‘If you don’t know where you are going,’ Archbishop William Temple once said, ‘It is sometimes helpful to know where you have been’. As moderns, we tend to imagine that our problems are unique to our generation. Yet the debate about abortion and infanticide is an ancient one in the history of Western civilisation and in the history of the Christian church. By delving into some musty history, we may gain a fresh perspective on the debate which is still raging.
Both abortion and infanticide have been common practices since the earliest records of human history. Far from being confined to primitive, unsophisticated communities, both were well-known in the cosmopolitan and advanced civilisations of ancient Greece and Rome. In the city states of Greece and throughout the Roman Republic, abortion was widely available. It was a service provided by both professional and amateur abortionists and by some physicians. The methods included manipulation of the abdomen and uterus, herbal medications given by vaginal pessaries or by mouth, and a range of surgical techniques using tools specially designed for the purpose.
In most regions abortions were readily available, although at a price. They were thus more common amongst wealthy women than among the poor. Probably the commonest reason for obtaining an abortion was so that a woman might conceal sexual activity, but it is well attested that wealthy women would obtain abortions merely to preserve their figures and their sexual attractiveness.
The practice of abortion was endorsed by many prominent philosophers and writers. In discussing the role of women in his ideal Republic, Plato stated forcefully that women should have an abortion above the age of 40 years, presumably because of an increased risk of maternal death and fetal abnormality. Aristotle in his work Politics recommended both infanticide and abortion if there was a risk of a ‘deformed child’, or an excess number of existing children in a family. He recognised however that infanticide by exposure of normal children might not be acceptable in certain regions and therefore recommended an abortion in these cases.
‘On the ground of number of children, if the regular customs hinder any of those born being exposed, there must be a limit fixed to the procreation of offspring, and if any people have a child as a result of intercourse in contravention of these regulations, abortion must be practised on it before it has developed sensation and life: for the line between lawful and unlawful abortion will be marked by the fact of having sensation and being alive.’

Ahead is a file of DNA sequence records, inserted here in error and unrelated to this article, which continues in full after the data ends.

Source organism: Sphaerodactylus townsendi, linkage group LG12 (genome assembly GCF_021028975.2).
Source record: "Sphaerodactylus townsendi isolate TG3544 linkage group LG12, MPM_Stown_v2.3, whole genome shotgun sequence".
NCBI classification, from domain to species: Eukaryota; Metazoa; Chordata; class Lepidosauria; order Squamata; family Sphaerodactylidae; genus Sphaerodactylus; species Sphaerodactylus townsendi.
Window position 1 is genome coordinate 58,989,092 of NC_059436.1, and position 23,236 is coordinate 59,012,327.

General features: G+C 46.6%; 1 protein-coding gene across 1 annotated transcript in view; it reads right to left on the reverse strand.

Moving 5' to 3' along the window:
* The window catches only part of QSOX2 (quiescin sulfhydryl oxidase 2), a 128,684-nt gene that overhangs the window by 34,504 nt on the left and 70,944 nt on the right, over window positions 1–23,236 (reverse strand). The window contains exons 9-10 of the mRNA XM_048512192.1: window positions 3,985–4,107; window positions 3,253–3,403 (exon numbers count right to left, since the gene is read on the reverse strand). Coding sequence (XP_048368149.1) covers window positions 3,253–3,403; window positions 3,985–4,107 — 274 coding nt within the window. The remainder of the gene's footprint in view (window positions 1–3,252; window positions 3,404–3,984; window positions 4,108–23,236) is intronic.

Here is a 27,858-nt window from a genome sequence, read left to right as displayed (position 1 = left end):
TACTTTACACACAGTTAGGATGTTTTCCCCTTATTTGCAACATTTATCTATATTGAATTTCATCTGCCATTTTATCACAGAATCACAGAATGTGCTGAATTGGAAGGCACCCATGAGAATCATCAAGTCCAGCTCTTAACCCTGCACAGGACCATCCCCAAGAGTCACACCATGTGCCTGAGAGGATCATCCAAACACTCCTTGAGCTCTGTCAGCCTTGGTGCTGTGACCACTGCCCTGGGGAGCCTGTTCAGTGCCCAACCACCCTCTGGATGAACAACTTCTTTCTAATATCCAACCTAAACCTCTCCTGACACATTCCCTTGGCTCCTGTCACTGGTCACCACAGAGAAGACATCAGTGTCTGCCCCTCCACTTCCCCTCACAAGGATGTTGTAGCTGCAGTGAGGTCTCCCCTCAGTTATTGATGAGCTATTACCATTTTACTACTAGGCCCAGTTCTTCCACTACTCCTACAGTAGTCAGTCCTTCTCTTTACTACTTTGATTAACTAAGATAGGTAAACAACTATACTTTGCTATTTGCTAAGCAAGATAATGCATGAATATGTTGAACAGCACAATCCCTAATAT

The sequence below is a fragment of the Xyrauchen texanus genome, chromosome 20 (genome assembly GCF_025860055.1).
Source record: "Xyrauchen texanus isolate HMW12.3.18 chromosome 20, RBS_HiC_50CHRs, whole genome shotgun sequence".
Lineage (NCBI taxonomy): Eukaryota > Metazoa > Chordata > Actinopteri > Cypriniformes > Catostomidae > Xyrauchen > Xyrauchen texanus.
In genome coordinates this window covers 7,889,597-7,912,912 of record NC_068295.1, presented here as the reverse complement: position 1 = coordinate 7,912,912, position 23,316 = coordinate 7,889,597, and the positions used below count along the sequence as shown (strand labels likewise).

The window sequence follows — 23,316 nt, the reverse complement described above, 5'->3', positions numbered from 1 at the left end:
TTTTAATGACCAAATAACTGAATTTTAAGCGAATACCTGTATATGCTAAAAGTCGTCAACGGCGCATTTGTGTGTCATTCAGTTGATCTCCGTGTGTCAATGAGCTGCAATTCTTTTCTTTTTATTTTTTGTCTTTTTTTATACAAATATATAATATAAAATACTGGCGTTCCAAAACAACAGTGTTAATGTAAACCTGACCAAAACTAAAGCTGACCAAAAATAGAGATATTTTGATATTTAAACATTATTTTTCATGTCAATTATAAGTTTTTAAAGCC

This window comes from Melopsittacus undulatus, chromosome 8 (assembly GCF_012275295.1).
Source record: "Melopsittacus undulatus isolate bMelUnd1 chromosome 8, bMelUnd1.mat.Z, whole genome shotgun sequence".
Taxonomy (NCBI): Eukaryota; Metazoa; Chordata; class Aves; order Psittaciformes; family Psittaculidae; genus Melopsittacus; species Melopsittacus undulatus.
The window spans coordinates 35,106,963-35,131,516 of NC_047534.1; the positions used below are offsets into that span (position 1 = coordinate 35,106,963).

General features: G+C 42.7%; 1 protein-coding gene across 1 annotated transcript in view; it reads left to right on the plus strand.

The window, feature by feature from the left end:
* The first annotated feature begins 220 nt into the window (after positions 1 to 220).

A major concern of the leaders of Greek city states was overpopulation leading to famine and social breakdown. Both abortion and infanticide were seen as entirely rational and reasonable approaches to this danger. The attitudes to babies and children within the classical Graeco-Roman world were startlingly different from our own. Contemporary Graeco-Roman society was fundamentally hierarchical. At the top of the pile were the elite: politicians, philosophers, athletes. Next down were ordinary decent working people: farmers, soldiers, tradespeople. Further down were women. And then there was the riff-raff: children, slaves, the disabled, the leper, and other undesirables. It was a society that prized athleticism, strength and what were called ‘the masculine virtues’, so it was natural for children to be despised because of their weakness, dependence and immaturity. The significance and worth that society tended to place on an individual child was in proportion to his or her future contribution to the state as an adult.
Like abortion, the intentional killing of malformed or unwanted newborn babies, by exposure, strangling or drowning, was a widespread practice. In fact the practice was so common that one contemporary historian, Polybius, writing in the second century BC, concluded that it had contributed to the serious depopulation that had occurred in Greece at the time. There were no laws prohibiting the killing of malformed or sick infants and even healthy newborn babies were frequently unprotected by legal statute or social custom. Infanticide was such a natural and common event that it is mentioned frequently in comedies and plays of the period.
It seems that the majority of philosophers and writers of the period supported both abortion and infanticide. In Plato’s Republic infanticide is regarded as essential to maintain the quality of the citizens. ‘The offspring of the inferior and any of those of the other sort who are born defective, they will properly dispose of in secret, so that no one will know what has become of them’. For Plato, children were valued according to their approximation to the ideal adult. They must be ‘malleable, disposed to virtue and physically fit’.
Aristotle supported a law to ensure the compulsory exposure of all malformed babies, ‘As to exposing or rearing the children born let there be a law that no deformed child shall be reared’. Seneca, in his treatise On Anger, wrote, ‘Mad dogs we knock on the head; the fierce and savage ox we slay; unnatural progeny we destroy; we drown even children who at birth are weakly and abnormal. Yet it is not anger, but reason that separates the harmful from the sound’.